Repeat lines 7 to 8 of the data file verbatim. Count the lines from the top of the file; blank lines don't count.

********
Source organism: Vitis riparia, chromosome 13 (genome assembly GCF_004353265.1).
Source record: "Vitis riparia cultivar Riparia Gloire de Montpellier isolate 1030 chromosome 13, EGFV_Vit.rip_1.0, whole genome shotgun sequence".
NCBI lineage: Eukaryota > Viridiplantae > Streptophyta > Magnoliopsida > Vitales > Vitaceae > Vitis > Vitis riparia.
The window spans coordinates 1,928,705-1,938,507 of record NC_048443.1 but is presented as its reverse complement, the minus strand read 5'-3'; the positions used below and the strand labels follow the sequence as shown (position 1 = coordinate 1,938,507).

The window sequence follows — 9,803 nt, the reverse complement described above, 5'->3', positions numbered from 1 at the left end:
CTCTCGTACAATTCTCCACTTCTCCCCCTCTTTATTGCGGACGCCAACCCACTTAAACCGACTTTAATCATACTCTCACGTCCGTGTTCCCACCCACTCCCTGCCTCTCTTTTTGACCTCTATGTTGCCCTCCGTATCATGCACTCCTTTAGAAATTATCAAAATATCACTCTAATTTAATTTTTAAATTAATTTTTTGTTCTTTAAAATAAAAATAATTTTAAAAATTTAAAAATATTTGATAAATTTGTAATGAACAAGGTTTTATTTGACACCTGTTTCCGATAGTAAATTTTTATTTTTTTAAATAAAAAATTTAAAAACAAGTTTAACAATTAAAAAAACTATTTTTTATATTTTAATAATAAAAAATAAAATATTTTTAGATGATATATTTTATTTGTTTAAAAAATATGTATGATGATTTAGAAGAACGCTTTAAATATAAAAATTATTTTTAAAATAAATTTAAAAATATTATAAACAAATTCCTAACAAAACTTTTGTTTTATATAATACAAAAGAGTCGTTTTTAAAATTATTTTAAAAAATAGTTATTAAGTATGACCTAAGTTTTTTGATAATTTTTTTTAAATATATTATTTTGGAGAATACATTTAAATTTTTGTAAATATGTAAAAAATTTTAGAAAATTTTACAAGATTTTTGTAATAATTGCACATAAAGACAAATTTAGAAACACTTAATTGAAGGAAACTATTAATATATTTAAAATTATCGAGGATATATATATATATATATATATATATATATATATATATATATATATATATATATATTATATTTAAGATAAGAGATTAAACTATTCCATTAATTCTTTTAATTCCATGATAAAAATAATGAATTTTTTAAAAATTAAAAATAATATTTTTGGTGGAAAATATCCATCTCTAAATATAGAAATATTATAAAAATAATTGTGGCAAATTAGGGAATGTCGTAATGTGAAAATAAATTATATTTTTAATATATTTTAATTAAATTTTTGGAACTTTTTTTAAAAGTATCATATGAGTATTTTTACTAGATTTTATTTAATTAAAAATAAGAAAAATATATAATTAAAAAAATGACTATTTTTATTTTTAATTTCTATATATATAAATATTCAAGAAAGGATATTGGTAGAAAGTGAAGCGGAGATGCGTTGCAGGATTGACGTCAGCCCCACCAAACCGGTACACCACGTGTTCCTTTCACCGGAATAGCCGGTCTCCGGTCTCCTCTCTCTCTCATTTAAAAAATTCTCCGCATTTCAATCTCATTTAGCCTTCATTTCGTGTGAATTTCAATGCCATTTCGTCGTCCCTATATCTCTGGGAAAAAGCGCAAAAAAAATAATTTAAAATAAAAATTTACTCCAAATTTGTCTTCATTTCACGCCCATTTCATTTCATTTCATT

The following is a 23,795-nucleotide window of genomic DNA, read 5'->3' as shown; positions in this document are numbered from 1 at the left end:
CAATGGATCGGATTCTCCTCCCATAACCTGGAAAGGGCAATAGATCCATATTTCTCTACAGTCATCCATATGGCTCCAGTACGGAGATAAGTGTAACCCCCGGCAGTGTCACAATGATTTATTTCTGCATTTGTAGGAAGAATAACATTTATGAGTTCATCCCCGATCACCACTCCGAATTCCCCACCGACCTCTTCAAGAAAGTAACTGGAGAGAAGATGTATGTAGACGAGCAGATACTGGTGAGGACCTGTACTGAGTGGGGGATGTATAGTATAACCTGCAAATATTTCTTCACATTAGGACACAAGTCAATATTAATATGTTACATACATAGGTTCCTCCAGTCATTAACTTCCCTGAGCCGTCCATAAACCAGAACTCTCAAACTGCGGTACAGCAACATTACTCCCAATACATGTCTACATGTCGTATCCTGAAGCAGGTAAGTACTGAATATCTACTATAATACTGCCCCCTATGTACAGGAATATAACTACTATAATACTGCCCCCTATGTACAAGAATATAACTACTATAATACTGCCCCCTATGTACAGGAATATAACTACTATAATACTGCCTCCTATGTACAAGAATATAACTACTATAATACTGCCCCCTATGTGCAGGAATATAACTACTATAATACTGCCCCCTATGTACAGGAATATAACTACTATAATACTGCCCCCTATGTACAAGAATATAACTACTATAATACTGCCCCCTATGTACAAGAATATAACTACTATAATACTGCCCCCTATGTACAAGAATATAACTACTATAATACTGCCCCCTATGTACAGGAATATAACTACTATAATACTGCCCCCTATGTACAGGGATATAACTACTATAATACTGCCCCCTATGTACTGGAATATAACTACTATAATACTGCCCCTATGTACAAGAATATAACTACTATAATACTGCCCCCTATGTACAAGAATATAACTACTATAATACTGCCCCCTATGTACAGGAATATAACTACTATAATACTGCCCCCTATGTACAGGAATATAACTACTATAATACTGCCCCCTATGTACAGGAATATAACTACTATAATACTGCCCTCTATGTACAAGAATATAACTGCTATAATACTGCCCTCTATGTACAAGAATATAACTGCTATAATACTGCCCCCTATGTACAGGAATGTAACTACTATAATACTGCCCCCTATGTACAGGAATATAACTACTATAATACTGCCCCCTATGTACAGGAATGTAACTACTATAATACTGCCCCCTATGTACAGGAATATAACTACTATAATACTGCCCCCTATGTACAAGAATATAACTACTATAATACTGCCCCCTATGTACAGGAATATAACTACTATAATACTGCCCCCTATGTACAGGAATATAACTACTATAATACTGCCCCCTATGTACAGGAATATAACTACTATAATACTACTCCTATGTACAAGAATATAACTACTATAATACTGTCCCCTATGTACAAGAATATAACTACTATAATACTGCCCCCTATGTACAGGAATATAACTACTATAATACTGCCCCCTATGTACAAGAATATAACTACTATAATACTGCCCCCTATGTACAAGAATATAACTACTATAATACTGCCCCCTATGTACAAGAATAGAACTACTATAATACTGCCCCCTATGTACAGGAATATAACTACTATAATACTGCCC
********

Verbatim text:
The following is a 23,795-nucleotide window of genomic DNA, read 5'->3' as shown; positions in this document are numbered from 1 at the left end:
CAATGGATCGGATTCTCCTCCCATAACCTGGAAAGGGCAATAGATCCATATTTCTCTACAGTCATCCATATGGCTCCAGTACGGAGATAAGTGTAACCCCCGGCAGTGTCACAATGATTTATTTCTGCATTTGTAGGAAGAATAACATTTATGAGTTCATCCCCGATCACCACTCCGAATTCCCCACCGACCTCTTCAAGAAAGTAACTGGAGAGAAGATGTATGTAGACGAGCAGATACTGGTGAGGACCTGTACTGAGTGGGGGATGTATAGTATAACCTGCAAATATTTCTTCACATTAGGACACAAGTCAATATTAATATGTTACATACATAGGTTCCTCCAGTCATTAACTTCCCTGAGCCGTCCATAAACCAGAACTCTCAAACTGCGGTACAGCAACATTACTCCCAATACATGTCTACATGTCGTATCCTGAAGCAGGTAAGTACTGAATATCTACTATAATACTGCCCCCTATGTACAGGAATATAACTACTATAATACTGCCCCCTATGTACAAGAATATAACTACTATAATACTGCCCCCTATGTACAGGAATATAACTACTATAATACTGCCTCCTATGTACAAGAATATAACTACTATAATACTGCCCCCTATGTGCAGGAATATAACTACTATAATACTGCCCCCTATGTACAGGAATATAACTACTATAATACTGCCCCCTATGTACAAGAATATAACTACTATAATACTGCCCCCTATGTACAAGAATATAACTACTATAATACTGCCCCCTATGTACAAGAATATAACTACTATAATACTGCCCCCTATGTACAGGAATATAACTACTATAATACTGCCCCCTATGTACAGGGATATAACTACTATAATACTGCCCCCTATGTACTGGAATATAACTACTATAATACTGCCCCTATGTACAAGAATATAACTACTATAATACTGCCCCCTATGTACAAGAATATAACTACTATAATACTGCCCCCTATGTACAGGAATATAACTACTATAATACTGCCCCCTATGTACAGGAATATAACTACTATAATACTGCCCCCTATGTACAGGAATATAACTACTATAATACTGCCCTCTATGTACAAGAATATAACTGCTATAATACTGCCCTCTATGTACAAGAATATAACTGCTATAATACTGCCCCCTATGTACAGGAATGTAACTACTATAATACTGCCCCCTATGTACAGGAATATAACTACTATAATACTGCCCCCTATGTACAGGAATGTAACTACTATAATACTGCCCCCTATGTACAGGAATATAACTACTATAATACTGCCCCCTATGTACAAGAATATAACTACTATAATACTGCCCCCTATGTACAGGAATATAACTACTATAATACTGCCCCCTATGTACAGGAATATAACTACTATAATACTGCCCCCTATGTACAGGAATATAACTACTATAATACTACTCCTATGTACAAGAATATAACTACTATAATACTGTCCCCTATGTACAAGAATATAACTACTATAATACTGCCCCCTATGTACAGGAATATAACTACTATAATACTGCCCCCTATGTACAAGAATATAACTACTATAATACTGCCCCCTATGTACAAGAATATAACTACTATAATACTGCCCCCTATGTACAAGAATAGAACTACTATAATACTGCCCCCTATGTACAGGAATATAACTACTATAATACTGCCC